Photo by Agê Barros on Unsplash

For Want of Watch

I attended a startup pitch practice event with a pane of expert experts prepared to give advice and feedback.

Such events are worth their weight in gold (or gold-pressed latinum depending upon where you are reading this.) Every mistake corrected at an event like this is a mistake not made with a real investor.

Photo by OpenClipart-Vectors on Pixabay

The time limits and other logistics were announced well in advance.

The panelists were extraordinary.

Unfortunately, none of the startups were able to finish in the allotted time. Many were less than halfway through.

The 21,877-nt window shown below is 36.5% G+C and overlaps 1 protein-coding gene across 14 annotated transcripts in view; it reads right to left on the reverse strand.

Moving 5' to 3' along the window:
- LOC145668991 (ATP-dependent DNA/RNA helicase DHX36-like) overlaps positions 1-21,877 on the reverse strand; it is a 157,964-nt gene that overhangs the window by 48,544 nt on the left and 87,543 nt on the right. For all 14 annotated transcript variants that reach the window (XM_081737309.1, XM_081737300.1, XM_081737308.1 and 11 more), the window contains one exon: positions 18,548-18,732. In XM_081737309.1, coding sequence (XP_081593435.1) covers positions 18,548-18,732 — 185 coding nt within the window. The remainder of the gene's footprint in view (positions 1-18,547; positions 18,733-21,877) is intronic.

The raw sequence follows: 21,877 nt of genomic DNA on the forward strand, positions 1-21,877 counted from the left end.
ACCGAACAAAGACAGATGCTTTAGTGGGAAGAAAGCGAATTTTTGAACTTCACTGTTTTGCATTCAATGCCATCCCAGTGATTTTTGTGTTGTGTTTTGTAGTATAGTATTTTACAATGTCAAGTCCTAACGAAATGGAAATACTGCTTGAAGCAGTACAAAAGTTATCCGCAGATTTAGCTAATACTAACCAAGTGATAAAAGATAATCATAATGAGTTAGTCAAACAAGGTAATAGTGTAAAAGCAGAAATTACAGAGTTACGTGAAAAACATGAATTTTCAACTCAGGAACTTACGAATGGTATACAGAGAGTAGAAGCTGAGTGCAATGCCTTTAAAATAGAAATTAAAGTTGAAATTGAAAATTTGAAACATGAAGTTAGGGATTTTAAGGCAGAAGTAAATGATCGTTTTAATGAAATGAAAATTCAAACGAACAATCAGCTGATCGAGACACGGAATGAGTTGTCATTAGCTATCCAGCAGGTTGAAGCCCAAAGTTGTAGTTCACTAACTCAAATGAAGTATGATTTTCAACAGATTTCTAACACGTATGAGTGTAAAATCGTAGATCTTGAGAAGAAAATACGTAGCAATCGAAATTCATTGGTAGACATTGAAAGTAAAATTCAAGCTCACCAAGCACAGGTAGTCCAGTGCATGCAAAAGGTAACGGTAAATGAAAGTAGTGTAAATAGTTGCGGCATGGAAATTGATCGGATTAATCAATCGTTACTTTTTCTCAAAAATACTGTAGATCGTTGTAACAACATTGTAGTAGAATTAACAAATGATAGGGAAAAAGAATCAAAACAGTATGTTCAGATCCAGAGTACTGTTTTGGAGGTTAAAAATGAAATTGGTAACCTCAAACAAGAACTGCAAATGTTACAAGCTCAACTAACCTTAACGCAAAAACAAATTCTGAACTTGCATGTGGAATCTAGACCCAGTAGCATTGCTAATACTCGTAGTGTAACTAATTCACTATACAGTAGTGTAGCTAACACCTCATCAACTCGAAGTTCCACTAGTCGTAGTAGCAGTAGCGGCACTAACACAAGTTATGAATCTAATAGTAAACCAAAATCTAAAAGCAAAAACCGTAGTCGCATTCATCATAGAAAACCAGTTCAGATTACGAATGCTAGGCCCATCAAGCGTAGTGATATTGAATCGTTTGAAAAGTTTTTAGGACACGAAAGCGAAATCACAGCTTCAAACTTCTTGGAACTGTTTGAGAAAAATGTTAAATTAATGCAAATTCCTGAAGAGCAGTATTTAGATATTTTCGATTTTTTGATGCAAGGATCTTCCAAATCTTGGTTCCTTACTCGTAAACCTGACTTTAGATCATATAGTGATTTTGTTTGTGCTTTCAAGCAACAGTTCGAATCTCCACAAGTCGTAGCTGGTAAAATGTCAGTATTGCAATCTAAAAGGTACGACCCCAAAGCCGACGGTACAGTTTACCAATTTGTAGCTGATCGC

This bothers me a great deal. Such a waste.

And such a sign of disrespect.

How difficult is it to time a talk beforehand?

What does that lack of attention to detail say about that founder’s chance of success?

And who might have those panelists introduced those startups too?

Timing your talks beforehand and staying in your timeslot is something you can do to achieve #suckagereduction — and you’ll help your own life suck less.

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Written by Russell Brand

Russell has started three successful companies, one of which helped agencies of the federal government become very early adopters of open source software, long before that term was coined. His first project saved The American taxpayer 250 million dollars. In his work within federal agency, he was often called, “the arbiter of truth,” facilitating historically hostile groups and factions to effectively work together towards common goals

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